New Year’s Memo Written to Myself

New Year’s Memo Written to Myself

Having practiced law on Wall Street for almost 40 years, I long ago abandoned most ways of evaluating my life, until today.

I swim and use the Jacuzzi at the health club about three times a week. Not without effort, but my weight, while an issue, is not a problem.

My workouts, I now realize, were right out of an efficiency expert’s playbook. I would allocate an hour, plus 15 minutes flexibility due to a crowded pool or other contingency. That meant 15 minutes Jacuzzi, 30 minutes swim, then hit the Jacuzzi for 5 minutes max.

As I floated in the whirlpool, my legs rising to the surface with the help of the jets, I found a couple of nozzles I could bring into focus on the frozen shoulder, surgical knee, and tight lower back that comes with age and less than ideal physical exercise and diet. I went along my spine and then around each shoulder.

The idea became clear. I could take all the time I wanted to do whatever I wanted to do, and it wouldn’t matter in the least.

So, I did. All time allocations were abandoned, and I traced the path of tightness or soreness, or not quite free and flexible areas of my body. This took about 45 minutes — thank goodness the water wasn’t terribly hot. It was twice as long as ever before. Just by pushing an adjust button in my brain that I hadn’t previously known existed. To do a thorough, leisurely and in some cases repetitive version of this, putting time entirely aside, produced amazing results.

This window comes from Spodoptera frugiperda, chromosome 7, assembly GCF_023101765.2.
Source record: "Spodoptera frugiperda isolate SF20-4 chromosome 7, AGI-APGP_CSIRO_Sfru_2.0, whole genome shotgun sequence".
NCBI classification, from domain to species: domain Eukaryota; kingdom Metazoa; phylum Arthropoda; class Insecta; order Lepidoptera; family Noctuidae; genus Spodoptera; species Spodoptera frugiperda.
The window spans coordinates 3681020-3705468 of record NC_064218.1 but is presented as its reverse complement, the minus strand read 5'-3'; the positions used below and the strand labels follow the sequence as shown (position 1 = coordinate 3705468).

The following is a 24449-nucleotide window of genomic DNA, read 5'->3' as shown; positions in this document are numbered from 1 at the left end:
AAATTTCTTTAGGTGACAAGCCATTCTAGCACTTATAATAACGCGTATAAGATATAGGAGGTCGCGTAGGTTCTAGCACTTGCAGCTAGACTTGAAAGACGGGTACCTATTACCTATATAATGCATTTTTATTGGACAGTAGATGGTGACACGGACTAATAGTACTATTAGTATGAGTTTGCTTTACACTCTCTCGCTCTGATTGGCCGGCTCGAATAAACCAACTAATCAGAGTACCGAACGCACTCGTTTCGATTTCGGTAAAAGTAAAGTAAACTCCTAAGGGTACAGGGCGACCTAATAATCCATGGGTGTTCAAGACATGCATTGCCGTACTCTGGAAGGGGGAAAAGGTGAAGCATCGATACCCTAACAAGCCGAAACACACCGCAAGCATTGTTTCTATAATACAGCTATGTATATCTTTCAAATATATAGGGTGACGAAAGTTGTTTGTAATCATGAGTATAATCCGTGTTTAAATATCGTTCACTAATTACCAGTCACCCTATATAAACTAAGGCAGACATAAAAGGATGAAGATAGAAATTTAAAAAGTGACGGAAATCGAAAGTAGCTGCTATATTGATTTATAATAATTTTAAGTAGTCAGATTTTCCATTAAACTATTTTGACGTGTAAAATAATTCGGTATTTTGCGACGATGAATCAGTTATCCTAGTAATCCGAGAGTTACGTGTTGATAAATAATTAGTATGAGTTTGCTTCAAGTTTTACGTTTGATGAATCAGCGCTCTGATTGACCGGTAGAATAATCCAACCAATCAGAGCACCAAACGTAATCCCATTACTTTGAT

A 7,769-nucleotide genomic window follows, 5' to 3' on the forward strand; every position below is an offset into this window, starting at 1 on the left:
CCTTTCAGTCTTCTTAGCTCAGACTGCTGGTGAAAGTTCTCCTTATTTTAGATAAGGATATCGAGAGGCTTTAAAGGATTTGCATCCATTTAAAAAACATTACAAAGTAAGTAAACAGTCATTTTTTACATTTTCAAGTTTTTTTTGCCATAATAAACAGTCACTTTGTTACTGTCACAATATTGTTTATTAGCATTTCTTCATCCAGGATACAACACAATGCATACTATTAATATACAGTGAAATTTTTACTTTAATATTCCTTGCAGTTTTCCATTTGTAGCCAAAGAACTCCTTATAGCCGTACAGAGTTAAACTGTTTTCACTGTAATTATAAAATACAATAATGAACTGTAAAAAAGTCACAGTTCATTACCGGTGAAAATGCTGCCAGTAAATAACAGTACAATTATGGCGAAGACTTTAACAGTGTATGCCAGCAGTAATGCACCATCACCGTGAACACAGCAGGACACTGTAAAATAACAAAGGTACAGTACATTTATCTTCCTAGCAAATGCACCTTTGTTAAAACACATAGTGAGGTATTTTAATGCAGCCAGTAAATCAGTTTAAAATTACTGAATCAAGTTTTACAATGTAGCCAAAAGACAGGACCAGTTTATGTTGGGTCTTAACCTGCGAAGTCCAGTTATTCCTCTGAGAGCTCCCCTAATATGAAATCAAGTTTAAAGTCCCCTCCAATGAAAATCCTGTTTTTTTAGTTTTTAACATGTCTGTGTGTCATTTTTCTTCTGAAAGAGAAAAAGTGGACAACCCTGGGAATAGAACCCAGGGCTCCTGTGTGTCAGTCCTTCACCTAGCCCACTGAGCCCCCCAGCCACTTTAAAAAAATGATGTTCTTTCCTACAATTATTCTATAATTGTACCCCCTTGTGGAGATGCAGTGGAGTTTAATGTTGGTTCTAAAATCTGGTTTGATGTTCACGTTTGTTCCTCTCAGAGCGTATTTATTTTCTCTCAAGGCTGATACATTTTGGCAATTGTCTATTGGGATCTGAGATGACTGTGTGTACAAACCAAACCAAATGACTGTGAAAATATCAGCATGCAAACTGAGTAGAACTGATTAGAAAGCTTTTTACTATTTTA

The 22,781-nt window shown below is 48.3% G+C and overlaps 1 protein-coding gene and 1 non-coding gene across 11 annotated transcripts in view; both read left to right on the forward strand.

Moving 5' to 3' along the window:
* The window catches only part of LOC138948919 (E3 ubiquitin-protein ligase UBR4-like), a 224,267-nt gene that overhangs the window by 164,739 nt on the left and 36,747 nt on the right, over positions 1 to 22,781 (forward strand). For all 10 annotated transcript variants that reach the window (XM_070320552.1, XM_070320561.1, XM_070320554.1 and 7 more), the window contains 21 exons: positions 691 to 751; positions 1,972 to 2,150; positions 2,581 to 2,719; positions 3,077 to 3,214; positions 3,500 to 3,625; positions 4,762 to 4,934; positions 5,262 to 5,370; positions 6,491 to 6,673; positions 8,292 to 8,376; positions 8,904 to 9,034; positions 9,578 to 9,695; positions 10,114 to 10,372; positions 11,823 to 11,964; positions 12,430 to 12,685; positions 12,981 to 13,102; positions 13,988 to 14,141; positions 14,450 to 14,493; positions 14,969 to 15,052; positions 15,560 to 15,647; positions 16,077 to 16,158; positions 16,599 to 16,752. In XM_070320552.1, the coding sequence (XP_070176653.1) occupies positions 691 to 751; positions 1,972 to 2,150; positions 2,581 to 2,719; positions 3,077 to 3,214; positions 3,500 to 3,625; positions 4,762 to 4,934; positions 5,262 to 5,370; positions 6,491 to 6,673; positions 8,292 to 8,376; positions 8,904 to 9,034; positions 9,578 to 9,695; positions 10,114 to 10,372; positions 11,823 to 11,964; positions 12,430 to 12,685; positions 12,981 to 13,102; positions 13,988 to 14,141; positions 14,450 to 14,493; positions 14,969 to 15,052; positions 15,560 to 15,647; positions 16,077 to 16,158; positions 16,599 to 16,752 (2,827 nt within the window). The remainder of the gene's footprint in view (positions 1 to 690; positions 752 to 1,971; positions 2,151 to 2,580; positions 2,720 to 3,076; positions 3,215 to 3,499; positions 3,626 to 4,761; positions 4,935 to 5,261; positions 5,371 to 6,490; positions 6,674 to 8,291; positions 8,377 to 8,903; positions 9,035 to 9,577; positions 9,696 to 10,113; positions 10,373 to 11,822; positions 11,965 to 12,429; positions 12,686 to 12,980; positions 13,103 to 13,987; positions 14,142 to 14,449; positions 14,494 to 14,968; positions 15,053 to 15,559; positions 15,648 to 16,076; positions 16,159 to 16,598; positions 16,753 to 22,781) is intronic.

I started feeling more relaxed, more flexible and less pressured. I even learned that when you stretch as hard as you can, and are getting no looser, the energy you just transferred to your jaw, neck, knee, or ankle needs to be released.

It turns out to be burned off or relieved by that part of your anatomy, which transforms latent energy into an audible click or pop that completes the stretch thus releasing the rigidity that lies at the heart of your problem (as well as all human folly, excess and especially overachieving). It was an entirely different way of connecting me with myself and helped me function as an integrated person entirely with myself, rather than a use or measurement of time that had no meaning for me anymore.

I can honestly say it was transformative. I once heard that the hardest thing about change is not change itself, but resistance. See if that isn’t true.

Mike Parish lives in Alameda.